Congratulations go to Flinders University's Professor Howard Fallowfield who earlier this year presented research at the Global Water Pathogen Project (GWPP) Case Study Team Meeting at the Bill and Melinda Gates Foundation in Seattle. Professor Fallowfield's presentation related to the High Rate Algal Pond (HRAP) wastewater treatment system developed at Kingston-on-Murray.
HDS Australia is particularly pleased to hear that Professor Fallowfield's research is receiving world-wide attention, given our involvement in the development of the overall Kingston-on-Murray Community Wastewater Management System (CWMS) project. The Kingston-on-Murray CWMS includes the site of the Flinders University HRAP facility that was used in this research project. HDS Australia was responsible for the design and construction supervision of the CWMS project, including the research facility, between 2006 and 2008.
John Olson, Managing Director and a community wastewater specialist at HDS Australia, was responsible for the initial design of the HRAP facility layout at Kingston-on-Murray, based on the concept provided by Professor Fallowfield. HDS Australia also designed sample points and a splitter system so that the HRAP facility could operate in parallel with a traditional pond based treatment system, as well as being responsible for the provision of power supply and the supporting infrastructure for the facility.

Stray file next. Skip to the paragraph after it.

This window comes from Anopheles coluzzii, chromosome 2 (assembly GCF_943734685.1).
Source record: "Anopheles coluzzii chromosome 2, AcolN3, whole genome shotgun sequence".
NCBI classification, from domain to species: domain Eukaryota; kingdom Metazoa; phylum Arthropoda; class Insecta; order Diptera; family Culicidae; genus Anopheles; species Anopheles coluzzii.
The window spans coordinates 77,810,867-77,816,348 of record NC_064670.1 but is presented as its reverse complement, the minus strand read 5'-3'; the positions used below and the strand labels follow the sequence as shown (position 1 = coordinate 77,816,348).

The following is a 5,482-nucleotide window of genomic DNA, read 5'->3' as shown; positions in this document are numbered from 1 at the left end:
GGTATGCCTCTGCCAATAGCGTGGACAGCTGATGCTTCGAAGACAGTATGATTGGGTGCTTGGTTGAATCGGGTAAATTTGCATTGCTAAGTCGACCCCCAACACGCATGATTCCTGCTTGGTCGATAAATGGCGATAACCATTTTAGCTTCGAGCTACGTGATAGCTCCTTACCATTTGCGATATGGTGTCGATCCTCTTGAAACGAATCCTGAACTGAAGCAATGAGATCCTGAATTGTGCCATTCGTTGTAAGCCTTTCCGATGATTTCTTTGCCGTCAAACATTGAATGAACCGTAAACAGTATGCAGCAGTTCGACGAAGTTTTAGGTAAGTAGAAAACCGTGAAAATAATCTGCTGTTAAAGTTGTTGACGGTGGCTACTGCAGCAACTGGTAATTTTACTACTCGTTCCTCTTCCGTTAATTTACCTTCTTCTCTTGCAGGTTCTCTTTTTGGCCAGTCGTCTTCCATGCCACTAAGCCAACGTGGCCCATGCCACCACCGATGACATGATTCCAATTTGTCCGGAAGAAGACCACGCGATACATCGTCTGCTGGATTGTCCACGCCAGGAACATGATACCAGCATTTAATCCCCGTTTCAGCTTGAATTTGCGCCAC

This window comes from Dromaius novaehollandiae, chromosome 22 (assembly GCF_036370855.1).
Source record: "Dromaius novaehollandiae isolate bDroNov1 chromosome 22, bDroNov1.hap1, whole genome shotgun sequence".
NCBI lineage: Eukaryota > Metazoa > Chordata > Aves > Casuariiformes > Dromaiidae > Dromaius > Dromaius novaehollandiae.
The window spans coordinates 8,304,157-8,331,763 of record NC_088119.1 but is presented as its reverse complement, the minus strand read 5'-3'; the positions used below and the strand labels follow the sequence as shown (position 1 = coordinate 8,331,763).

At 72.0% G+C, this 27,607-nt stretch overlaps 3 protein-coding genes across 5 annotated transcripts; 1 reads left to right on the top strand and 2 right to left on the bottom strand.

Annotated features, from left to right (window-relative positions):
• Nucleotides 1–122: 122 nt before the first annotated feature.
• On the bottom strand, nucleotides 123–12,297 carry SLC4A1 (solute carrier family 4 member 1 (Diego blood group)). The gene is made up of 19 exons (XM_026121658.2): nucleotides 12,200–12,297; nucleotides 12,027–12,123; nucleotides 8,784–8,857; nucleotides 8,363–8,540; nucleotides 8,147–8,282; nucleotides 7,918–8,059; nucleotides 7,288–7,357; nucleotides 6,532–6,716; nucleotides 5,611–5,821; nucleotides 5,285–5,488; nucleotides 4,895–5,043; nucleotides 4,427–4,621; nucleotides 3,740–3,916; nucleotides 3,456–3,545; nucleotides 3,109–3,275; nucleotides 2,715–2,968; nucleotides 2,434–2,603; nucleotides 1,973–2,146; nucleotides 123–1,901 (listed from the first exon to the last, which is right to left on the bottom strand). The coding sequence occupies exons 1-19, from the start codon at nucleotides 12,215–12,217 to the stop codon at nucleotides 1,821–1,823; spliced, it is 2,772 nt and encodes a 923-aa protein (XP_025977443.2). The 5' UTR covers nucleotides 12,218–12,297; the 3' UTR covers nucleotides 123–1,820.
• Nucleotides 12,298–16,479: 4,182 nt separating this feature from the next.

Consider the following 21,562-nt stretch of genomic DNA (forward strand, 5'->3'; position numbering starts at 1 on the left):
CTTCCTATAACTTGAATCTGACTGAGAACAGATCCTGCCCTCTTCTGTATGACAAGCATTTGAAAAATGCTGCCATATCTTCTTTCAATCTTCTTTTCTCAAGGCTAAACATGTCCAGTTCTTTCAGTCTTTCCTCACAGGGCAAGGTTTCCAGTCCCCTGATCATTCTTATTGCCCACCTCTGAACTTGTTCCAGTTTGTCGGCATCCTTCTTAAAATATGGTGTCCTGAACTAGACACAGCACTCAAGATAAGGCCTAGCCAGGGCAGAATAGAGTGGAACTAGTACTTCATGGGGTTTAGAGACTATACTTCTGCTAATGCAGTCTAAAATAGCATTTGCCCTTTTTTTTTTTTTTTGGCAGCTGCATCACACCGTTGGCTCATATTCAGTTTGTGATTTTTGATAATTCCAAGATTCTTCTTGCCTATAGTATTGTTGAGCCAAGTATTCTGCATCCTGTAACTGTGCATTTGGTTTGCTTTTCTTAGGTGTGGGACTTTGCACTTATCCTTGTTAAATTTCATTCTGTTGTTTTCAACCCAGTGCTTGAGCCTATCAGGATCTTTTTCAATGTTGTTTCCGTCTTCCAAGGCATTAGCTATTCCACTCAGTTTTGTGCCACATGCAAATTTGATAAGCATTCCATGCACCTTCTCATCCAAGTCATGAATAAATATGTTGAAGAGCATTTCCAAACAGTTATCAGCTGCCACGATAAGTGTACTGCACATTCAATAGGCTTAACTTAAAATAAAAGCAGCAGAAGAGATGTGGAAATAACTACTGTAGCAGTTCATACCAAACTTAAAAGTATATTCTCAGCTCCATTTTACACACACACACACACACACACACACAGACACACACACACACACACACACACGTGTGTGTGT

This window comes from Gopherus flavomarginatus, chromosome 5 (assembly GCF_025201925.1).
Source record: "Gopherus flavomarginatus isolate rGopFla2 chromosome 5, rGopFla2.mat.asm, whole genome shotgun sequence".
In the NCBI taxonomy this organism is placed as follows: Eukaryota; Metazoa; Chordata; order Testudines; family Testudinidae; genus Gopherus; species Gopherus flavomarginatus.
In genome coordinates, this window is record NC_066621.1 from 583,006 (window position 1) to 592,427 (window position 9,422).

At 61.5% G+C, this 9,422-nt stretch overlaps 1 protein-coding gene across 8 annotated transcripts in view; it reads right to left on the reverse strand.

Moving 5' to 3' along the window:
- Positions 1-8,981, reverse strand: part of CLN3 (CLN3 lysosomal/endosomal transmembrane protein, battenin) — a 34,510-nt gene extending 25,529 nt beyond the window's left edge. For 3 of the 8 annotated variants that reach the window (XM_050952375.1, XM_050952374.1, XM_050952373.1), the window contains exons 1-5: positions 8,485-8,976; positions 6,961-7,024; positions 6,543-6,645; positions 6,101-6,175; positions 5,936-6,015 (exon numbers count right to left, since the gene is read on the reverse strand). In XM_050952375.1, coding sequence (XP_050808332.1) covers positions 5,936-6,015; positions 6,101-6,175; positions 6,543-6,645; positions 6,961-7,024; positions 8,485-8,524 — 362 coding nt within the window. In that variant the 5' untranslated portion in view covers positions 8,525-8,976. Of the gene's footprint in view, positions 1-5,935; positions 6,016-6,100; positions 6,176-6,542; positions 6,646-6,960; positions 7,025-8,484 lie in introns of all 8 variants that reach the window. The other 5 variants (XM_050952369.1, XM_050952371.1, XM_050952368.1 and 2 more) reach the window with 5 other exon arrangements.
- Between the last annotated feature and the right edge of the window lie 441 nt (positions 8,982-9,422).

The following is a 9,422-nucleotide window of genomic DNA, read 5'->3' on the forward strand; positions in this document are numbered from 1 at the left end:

HDS Australia were responsible for site supervision during the construction phase of the Kingston-on-Murray CWMS project. Subsequent to our involvement, Flinders University has undertaken progressive improvement of the HRAP facilities as part of their research activities. It is pleasing to see the success of this leading research from a facility that we had early involvement with in design and construction through to its initial stages of operation.
As a major provider of CWMS related services HDS Australia is looking forward to future HRAP research findings from the Kingston-on-Murray facility and other sites. The HRAP approach has significant potential for wider application in remote or developing communities, given its lower power consumption and reduced footprint requirement compared to traditional large area wastewater ponds or energy intensive mechanical treatment plants. Having already had experience in the initial design and construction of the Flinders University HRAP research facility, we at HDS Australia congratulate Professor Fallowfield’s team and look forward to future opportunities to put this new technology into practice.